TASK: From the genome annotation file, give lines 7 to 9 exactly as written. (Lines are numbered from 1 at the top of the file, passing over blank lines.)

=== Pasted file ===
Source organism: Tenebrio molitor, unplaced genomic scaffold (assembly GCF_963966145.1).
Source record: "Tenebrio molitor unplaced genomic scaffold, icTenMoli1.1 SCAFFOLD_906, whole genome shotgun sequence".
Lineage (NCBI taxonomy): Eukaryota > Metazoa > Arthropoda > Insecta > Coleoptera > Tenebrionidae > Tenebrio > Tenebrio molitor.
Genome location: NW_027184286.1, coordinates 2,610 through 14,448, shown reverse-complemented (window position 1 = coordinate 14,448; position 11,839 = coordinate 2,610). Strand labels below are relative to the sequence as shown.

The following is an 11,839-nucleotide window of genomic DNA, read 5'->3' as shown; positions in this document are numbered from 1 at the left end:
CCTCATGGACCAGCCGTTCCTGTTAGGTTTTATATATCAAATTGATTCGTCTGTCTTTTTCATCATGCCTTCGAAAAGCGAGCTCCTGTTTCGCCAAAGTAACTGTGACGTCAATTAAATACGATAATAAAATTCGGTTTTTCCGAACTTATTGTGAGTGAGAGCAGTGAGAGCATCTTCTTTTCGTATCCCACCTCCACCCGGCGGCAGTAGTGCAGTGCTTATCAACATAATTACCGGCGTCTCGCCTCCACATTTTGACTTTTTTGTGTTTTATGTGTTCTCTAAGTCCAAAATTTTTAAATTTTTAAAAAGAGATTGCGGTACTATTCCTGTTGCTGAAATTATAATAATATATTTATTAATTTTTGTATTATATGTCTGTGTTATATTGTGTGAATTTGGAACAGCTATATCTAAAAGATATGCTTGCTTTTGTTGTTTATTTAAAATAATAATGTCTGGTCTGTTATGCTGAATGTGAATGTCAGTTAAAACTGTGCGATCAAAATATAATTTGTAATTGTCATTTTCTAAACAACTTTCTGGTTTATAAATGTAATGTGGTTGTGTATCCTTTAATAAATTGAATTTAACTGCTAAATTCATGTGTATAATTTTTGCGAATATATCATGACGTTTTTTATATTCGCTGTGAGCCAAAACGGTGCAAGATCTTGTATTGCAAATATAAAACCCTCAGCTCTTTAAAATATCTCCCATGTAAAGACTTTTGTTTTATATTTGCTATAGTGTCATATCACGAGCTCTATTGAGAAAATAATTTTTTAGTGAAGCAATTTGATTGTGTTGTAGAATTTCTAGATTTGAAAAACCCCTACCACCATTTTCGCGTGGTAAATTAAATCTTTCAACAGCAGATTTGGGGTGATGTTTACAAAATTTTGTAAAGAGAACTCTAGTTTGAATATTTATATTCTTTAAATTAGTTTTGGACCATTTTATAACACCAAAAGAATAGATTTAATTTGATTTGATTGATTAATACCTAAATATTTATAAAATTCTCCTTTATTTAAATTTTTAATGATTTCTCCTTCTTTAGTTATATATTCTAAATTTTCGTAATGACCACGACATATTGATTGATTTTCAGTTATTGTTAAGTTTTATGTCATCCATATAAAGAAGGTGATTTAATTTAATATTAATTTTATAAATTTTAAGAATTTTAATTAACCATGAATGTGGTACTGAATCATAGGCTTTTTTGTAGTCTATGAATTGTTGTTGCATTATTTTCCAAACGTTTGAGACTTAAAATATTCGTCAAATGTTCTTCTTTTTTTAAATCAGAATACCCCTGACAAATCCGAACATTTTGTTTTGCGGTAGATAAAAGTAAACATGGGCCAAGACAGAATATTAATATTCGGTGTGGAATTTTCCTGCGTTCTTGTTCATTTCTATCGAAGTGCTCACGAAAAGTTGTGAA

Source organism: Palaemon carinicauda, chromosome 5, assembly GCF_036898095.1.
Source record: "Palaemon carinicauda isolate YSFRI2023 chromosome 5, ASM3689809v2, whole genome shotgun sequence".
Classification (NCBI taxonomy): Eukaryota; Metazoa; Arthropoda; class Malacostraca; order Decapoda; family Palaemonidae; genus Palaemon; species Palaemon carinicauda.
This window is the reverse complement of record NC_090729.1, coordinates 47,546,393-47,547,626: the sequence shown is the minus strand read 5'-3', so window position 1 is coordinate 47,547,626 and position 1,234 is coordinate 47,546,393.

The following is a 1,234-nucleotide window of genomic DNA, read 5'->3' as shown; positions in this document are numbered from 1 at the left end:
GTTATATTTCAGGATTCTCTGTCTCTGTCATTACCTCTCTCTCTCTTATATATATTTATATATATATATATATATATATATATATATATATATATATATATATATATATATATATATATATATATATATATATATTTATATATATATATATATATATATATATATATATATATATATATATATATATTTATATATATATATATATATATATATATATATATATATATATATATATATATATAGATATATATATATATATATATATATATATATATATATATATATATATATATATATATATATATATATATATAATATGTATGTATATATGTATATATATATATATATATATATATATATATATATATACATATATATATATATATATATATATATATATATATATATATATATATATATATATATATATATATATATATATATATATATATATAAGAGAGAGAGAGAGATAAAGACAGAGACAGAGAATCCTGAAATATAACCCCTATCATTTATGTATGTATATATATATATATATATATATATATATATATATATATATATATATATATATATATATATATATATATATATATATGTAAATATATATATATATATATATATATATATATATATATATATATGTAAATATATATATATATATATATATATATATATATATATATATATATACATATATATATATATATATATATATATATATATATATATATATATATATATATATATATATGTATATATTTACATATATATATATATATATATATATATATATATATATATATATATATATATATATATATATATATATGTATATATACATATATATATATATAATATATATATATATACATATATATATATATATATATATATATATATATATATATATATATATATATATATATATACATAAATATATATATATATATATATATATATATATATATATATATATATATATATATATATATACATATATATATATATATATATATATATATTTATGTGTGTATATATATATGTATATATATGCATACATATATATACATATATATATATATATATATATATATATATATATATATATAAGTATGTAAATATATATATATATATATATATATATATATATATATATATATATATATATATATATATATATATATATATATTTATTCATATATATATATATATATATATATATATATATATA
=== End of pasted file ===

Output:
Source organism: Palaemon carinicauda, chromosome 5, assembly GCF_036898095.1.
Source record: "Palaemon carinicauda isolate YSFRI2023 chromosome 5, ASM3689809v2, whole genome shotgun sequence".
Classification (NCBI taxonomy): Eukaryota; Metazoa; Arthropoda; class Malacostraca; order Decapoda; family Palaemonidae; genus Palaemon; species Palaemon carinicauda.